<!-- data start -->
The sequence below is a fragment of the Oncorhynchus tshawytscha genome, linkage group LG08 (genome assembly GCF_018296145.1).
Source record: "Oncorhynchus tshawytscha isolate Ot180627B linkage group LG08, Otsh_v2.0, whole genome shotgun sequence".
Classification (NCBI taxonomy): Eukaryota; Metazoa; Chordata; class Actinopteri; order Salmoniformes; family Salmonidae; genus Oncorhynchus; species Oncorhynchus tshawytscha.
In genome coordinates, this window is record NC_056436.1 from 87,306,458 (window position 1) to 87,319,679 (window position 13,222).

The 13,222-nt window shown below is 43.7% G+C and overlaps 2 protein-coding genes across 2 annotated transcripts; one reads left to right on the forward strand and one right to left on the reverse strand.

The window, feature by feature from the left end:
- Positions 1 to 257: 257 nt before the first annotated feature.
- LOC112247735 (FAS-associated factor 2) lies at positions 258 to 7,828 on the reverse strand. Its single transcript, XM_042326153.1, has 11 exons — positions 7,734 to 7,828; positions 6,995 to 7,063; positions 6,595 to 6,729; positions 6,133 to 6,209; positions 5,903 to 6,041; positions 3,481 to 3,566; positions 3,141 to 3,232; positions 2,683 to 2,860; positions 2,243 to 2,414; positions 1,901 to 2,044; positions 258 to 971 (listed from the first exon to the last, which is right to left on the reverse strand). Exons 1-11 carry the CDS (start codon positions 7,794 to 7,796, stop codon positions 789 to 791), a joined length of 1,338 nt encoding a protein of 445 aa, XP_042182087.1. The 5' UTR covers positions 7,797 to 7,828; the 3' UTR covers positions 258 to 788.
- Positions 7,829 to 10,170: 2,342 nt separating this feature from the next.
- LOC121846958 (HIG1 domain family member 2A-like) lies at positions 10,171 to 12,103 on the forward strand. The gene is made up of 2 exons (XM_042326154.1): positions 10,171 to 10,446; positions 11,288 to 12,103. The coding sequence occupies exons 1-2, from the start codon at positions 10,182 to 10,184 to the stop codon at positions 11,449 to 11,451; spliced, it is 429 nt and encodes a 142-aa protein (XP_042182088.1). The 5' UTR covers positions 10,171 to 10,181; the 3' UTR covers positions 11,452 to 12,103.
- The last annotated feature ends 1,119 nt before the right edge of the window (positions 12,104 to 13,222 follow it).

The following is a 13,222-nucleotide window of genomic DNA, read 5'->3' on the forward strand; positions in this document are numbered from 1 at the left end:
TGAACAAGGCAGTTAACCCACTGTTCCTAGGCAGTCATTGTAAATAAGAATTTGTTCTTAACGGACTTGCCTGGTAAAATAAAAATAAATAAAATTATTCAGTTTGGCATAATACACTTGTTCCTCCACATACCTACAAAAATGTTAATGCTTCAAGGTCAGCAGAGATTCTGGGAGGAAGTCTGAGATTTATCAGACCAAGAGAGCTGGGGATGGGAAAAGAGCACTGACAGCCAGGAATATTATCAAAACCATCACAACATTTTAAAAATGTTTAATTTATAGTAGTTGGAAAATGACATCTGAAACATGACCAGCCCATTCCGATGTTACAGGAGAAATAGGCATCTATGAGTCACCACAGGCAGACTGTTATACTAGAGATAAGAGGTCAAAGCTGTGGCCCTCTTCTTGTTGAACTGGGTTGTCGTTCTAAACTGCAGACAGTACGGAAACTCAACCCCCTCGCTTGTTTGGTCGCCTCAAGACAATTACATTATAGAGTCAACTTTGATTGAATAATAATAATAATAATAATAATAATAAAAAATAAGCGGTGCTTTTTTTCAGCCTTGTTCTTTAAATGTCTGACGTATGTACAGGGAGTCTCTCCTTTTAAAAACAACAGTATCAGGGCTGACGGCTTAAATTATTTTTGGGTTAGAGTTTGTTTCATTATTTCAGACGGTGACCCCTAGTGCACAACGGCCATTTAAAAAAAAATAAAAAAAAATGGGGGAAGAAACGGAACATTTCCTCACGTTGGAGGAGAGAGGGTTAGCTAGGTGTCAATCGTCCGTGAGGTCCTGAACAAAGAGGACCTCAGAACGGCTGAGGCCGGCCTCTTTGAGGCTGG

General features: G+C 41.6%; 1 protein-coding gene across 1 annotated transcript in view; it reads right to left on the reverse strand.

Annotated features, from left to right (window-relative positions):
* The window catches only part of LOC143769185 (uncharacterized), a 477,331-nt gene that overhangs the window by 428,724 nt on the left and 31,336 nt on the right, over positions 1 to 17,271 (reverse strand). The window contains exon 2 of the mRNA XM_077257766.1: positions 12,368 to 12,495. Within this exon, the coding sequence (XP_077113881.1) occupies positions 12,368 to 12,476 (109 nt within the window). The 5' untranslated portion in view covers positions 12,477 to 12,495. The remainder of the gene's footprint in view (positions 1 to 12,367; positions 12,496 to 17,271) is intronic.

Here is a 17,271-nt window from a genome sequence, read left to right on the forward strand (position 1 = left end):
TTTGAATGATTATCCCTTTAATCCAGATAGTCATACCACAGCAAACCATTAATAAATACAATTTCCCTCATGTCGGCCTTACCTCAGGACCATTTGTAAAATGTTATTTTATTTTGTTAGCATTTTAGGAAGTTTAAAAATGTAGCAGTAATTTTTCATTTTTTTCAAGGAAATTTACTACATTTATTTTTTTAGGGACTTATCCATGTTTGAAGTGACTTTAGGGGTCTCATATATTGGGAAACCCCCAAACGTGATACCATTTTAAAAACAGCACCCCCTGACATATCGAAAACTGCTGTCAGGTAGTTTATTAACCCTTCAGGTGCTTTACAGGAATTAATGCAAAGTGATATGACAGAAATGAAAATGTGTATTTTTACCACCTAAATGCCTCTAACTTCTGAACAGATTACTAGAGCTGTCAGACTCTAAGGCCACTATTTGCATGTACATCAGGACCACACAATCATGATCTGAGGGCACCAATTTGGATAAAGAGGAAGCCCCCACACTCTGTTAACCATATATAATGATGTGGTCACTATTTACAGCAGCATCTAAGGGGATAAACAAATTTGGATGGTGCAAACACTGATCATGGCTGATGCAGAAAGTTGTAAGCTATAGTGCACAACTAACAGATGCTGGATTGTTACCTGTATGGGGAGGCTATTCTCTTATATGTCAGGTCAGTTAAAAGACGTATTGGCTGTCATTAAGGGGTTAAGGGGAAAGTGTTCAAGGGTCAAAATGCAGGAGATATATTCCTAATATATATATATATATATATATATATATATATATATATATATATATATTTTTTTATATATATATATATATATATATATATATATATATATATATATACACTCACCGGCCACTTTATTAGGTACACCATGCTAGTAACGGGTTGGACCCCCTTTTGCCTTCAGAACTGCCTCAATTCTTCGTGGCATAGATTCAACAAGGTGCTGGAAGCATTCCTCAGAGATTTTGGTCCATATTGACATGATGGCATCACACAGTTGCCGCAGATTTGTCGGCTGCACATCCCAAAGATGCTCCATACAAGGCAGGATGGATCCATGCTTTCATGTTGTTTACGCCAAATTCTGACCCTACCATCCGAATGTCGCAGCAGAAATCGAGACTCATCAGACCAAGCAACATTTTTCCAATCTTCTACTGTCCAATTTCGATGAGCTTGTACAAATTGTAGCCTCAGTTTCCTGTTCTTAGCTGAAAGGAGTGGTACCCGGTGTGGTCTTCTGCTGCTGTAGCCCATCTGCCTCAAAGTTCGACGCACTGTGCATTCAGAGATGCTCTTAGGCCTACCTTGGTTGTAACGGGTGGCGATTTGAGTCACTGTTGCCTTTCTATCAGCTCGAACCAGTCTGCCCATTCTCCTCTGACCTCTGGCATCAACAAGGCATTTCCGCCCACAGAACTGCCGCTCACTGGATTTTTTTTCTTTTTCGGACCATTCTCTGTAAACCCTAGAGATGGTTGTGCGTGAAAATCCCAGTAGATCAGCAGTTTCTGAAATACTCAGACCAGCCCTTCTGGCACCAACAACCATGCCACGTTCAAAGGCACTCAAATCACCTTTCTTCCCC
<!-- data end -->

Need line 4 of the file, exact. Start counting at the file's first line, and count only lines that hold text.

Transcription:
In genome coordinates, this window is record NC_056436.1 from 87,306,458 (window position 1) to 87,319,679 (window position 13,222).